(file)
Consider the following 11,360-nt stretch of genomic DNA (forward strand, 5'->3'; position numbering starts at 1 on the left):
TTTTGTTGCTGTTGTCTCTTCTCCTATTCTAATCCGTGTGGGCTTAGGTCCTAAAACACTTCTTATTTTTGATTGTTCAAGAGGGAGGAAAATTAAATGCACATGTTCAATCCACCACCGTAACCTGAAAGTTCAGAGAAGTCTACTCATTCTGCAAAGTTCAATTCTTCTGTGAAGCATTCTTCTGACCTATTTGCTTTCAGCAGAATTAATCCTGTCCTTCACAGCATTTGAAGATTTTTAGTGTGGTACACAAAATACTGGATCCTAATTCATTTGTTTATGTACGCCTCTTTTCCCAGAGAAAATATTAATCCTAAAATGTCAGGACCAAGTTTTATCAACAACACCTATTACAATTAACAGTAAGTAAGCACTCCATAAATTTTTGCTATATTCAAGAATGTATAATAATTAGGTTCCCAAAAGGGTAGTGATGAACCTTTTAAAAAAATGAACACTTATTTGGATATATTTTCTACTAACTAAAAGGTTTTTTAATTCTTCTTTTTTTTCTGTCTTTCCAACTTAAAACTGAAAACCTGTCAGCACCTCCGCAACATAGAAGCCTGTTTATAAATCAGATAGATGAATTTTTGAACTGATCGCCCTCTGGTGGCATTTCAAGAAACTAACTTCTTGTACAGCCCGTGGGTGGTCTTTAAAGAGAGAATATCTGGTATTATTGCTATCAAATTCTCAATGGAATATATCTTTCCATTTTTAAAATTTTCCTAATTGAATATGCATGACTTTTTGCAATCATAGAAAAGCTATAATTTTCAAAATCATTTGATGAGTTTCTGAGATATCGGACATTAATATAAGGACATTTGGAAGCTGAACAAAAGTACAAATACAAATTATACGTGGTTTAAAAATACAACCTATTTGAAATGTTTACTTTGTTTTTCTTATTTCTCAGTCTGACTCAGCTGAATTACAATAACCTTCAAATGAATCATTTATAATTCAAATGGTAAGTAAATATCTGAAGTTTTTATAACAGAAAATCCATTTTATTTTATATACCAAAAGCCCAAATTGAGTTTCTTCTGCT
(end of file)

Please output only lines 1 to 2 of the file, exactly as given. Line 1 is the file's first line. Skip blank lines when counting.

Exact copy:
Consider the following 11,360-nt stretch of genomic DNA (forward strand, 5'->3'; position numbering starts at 1 on the left):
TTTTGTTGCTGTTGTCTCTTCTCCTATTCTAATCCGTGTGGGCTTAGGTCCTAAAACACTTCTTATTTTTGATTGTTCAAGAGGGAGGAAAATTAAATGCACATGTTCAATCCACCACCGTAACCTGAAAGTTCAGAGAAGTCTACTCATTCTGCAAAGTTCAATTCTTCTGTGAAGCATTCTTCTGACCTATTTGCTTTCAGCAGAATTAATCCTGTCCTTCACAGCATTTGAAGATTTTTAGTGTGGTACACAAAATACTGGATCCTAATTCATTTGTTTATGTACGCCTCTTTTCCCAGAGAAAATATTAATCCTAAAATGTCAGGACCAAGTTTTATCAACAACACCTATTACAATTAACAGTAAGTAAGCACTCCATAAATTTTTGCTATATTCAAGAATGTATAATAATTAGGTTCCCAAAAGGGTAGTGATGAACCTTTTAAAAAAATGAACACTTATTTGGATATATTTTCTACTAACTAAAAGGTTTTTTAATTCTTCTTTTTTTTCTGTCTTTCCAACTTAAAACTGAAAACCTGTCAGCACCTCCGCAACATAGAAGCCTGTTTATAAATCAGATAGATGAATTTTTGAACTGATCGCCCTCTGGTGGCATTTCAAGAAACTAACTTCTTGTACAGCCCGTGGGTGGTCTTTAAAGAGAGAATATCTGGTATTATTGCTATCAAATTCTCAATGGAATATATCTTTCCATTTTTAAAATTTTCCTAATTGAATATGCATGACTTTTTGCAATCATAGAAAAGCTATAATTTTCAAAATCATTTGATGAGTTTCTGAGATATCGGACATTAATATAAGGACATTTGGAAGCTGAACAAAAGTACAAATACAAATTATACGTGGTTTAAAAATACAACCTATTTGAAATGTTTACTTTGTTTTTCTTATTTCTCAGTCTGACTCAGCTGAATTACAATAACCTTCAAATGAATCATTTATAATTCAAATGGTAAGTAAATATCTGAAGTTTTTATAACAGAAAATCCATTTTATTTTATATACCAAAAGCCCAAATTGAGTTTCTTCTGCT